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#25 ur2funky

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Posted 04 October 2013 - 03:47 AM

I have been seriously considering buying a cheap older Variax and transplanting it into something like this:
 
http://sfbay.craigsl...4059839183.html



Nice! I've been tempted to find an old jazz box. A old crusty guitar, and put modern technology in it!


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#26 dspellman

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Posted 06 October 2013 - 04:13 PM

Folks listen with their eyes, and plugged into the PA, everyone thinks I'm also playing a "pure acoustic" instrument

By contrast If I showed up to these same events with my JTV-59, the "traditionalists" and the Promotor (who pays the band) would not let me near the stage.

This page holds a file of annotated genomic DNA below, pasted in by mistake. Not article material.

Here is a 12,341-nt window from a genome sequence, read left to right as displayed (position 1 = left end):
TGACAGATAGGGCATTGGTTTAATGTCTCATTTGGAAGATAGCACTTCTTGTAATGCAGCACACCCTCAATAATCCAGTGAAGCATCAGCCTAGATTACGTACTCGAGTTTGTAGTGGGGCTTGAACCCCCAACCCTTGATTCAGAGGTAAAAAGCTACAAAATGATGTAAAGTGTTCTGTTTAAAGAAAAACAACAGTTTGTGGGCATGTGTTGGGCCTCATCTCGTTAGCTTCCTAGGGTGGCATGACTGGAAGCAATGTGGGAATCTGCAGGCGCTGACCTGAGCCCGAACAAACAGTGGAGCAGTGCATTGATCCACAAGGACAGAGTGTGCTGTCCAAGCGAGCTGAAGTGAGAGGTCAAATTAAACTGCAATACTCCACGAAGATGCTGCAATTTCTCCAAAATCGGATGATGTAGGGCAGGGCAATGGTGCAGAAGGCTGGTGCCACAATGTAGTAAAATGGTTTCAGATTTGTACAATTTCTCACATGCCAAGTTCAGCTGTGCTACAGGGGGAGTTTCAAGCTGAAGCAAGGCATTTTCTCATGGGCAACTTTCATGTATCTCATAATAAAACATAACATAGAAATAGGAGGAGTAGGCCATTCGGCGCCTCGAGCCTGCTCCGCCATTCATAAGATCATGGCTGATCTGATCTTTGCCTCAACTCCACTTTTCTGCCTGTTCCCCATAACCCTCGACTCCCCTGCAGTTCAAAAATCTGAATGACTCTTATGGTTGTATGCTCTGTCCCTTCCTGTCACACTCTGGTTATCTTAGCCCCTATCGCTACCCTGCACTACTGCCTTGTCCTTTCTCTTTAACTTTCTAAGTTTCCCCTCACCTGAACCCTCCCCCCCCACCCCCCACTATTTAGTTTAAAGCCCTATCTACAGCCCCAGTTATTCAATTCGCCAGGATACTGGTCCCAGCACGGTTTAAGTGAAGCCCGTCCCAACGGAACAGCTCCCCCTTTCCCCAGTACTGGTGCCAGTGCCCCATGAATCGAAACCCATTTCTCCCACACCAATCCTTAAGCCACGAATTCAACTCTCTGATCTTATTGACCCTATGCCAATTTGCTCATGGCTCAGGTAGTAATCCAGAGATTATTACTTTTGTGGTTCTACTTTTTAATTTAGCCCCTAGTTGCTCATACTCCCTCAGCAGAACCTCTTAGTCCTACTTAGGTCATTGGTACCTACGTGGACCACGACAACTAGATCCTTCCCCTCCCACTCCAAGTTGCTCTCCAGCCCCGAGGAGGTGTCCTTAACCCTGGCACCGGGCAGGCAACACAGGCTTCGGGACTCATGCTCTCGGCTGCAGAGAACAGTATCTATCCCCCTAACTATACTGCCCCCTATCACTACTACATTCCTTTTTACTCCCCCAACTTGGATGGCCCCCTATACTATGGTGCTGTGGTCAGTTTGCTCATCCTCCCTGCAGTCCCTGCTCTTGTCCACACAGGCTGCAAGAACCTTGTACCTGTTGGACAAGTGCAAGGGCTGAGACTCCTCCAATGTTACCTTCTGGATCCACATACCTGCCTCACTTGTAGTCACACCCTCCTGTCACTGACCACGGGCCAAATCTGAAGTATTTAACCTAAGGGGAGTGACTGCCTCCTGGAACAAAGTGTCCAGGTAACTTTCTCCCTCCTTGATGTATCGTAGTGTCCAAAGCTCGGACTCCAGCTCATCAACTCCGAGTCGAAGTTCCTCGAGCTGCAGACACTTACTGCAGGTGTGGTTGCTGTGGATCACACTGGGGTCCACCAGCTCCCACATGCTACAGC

Same here -- if I take this thing to church, I get to play with the acoustic group (all of whom are plugged into the mixer and are not particularly acoustic at that point, either). If I pull out an electric, I get shooed away.
What's really cute, of course, is that this is a solid-body mahogany electric guitar hiding under the spruce top.

Every now and then people sort of glance around to see who's playing the 12-string when there isn't one on stage, and the best part was when I used the bottom two strings tuned down an octave with the upper four tuned normally, and it was *really* interesting to see them glancing offstage to see who was sitting in with a bass.
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#27 clay-man

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Posted 06 October 2013 - 06:01 PM

Same here -- if I take this thing to church, I get to play with the acoustic group (all of whom are plugged into the mixer and are not particularly acoustic at that point, either). If I pull out an electric, I get shooed away.